Last Monday, I and my two other friends volunteered and we were coaching children and adults to skate and play ice hockey. The first hour the children from ages 5 to 12 had lessons. It was great to give back to the community, but also I realized how hard learning to skate and play hockey is. Since I played ice-hockey for 15 years a lot of things come for granted. I do not think about most anything except the games. I don’t have to think about the balance, how to cross over, how to stop. I do it subconsciously, like breathing or heartbeat. Yes, I was in their shoes too way back, but I completely forgot about how I was failing on the ice and crying because I hit the ice too hard.
Secondly, I realized the importance of parents for children in doing some kind of sport and how things have changed since I was playing. Lately, I’ve read a lot of articles about the children’s success of doing a sport is directly derived from the ability to financially support the children. Unfortunately, it became the unspoken rule and that is not how it was when I was 6 years old. I remember that the club that I was starting to play for provided an equipment for the first 2 years, so anyone could afford it for the first 2 years. The coaches were great, so everyone has the same conditions. These kids that we were teaching to skate and play ice-hockey will never have the chance play hockey or do figure skating at respectively high level because for whatever reason they did not have the opportunity, which leads me to a conclusion.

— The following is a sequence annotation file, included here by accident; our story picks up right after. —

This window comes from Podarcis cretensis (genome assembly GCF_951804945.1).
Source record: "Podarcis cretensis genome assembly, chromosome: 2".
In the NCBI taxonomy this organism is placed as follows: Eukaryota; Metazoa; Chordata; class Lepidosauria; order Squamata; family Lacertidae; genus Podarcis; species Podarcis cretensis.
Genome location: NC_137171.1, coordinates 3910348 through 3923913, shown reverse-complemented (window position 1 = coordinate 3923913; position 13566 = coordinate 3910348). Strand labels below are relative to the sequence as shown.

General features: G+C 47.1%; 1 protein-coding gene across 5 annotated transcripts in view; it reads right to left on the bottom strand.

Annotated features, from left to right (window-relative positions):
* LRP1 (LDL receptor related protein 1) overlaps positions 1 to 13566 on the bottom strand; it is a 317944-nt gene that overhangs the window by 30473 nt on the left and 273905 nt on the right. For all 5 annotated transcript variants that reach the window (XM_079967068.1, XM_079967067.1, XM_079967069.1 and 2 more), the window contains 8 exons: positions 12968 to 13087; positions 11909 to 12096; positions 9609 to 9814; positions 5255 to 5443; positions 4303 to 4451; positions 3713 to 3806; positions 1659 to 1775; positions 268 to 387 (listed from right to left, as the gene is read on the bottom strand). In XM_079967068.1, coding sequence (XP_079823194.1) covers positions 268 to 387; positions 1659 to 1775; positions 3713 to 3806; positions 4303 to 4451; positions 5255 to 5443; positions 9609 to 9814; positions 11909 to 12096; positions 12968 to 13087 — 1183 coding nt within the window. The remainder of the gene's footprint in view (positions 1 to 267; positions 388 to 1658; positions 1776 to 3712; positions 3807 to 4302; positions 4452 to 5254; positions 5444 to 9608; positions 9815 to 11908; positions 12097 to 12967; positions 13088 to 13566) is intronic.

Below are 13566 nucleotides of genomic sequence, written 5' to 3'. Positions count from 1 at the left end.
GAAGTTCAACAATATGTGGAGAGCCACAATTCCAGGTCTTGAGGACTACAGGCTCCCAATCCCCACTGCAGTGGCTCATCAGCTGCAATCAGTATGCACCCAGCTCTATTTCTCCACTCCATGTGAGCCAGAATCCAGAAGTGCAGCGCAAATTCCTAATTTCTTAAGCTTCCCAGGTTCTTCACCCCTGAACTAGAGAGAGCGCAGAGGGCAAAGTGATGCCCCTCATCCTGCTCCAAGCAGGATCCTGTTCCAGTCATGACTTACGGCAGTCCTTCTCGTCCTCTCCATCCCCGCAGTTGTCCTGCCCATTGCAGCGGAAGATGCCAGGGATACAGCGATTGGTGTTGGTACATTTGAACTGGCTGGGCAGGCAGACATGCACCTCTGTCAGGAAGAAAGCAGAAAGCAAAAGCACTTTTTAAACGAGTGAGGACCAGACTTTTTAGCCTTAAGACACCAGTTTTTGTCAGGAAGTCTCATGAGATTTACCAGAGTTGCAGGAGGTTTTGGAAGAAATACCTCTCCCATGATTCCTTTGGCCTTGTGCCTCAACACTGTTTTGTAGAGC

If you played sport at higher level like AAA, varsity, or college level, you can make a big different and a happy day for bunch of kids, even you were never a professional in that sport.
The second hour, we were teaching adults to skate, which was fun to see people enjoy the sport for the sake of playing the sport.